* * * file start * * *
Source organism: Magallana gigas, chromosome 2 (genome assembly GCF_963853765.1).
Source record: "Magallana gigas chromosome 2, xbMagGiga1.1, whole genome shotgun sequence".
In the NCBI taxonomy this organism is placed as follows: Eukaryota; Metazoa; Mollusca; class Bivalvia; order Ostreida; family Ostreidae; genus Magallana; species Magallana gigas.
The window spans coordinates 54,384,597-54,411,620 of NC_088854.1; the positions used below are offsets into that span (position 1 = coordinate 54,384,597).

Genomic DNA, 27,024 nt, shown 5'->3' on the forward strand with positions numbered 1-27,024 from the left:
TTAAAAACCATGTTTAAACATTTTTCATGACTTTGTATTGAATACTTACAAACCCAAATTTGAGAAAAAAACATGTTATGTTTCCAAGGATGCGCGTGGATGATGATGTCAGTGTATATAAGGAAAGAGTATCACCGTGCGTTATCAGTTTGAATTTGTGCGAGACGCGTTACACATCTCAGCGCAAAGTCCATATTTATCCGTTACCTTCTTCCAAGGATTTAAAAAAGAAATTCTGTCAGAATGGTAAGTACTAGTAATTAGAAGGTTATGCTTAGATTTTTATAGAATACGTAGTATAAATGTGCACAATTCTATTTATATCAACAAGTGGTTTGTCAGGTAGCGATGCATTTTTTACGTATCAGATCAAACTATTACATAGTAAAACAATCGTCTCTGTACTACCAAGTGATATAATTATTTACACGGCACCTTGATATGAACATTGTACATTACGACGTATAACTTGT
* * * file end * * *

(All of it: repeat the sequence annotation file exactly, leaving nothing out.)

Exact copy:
Source organism: Magallana gigas, chromosome 2 (genome assembly GCF_963853765.1).
Source record: "Magallana gigas chromosome 2, xbMagGiga1.1, whole genome shotgun sequence".
In the NCBI taxonomy this organism is placed as follows: Eukaryota; Metazoa; Mollusca; class Bivalvia; order Ostreida; family Ostreidae; genus Magallana; species Magallana gigas.
The window spans coordinates 54,384,597-54,411,620 of NC_088854.1; the positions used below are offsets into that span (position 1 = coordinate 54,384,597).

Genomic DNA, 27,024 nt, shown 5'->3' on the forward strand with positions numbered 1-27,024 from the left:
TTAAAAACCATGTTTAAACATTTTTCATGACTTTGTATTGAATACTTACAAACCCAAATTTGAGAAAAAAACATGTTATGTTTCCAAGGATGCGCGTGGATGATGATGTCAGTGTATATAAGGAAAGAGTATCACCGTGCGTTATCAGTTTGAATTTGTGCGAGACGCGTTACACATCTCAGCGCAAAGTCCATATTTATCCGTTACCTTCTTCCAAGGATTTAAAAAAGAAATTCTGTCAGAATGGTAAGTACTAGTAATTAGAAGGTTATGCTTAGATTTTTATAGAATACGTAGTATAAATGTGCACAATTCTATTTATATCAACAAGTGGTTTGTCAGGTAGCGATGCATTTTTTACGTATCAGATCAAACTATTACATAGTAAAACAATCGTCTCTGTACTACCAAGTGATATAATTATTTACACGGCACCTTGATATGAACATTGTACATTACGACGTATAACTTGT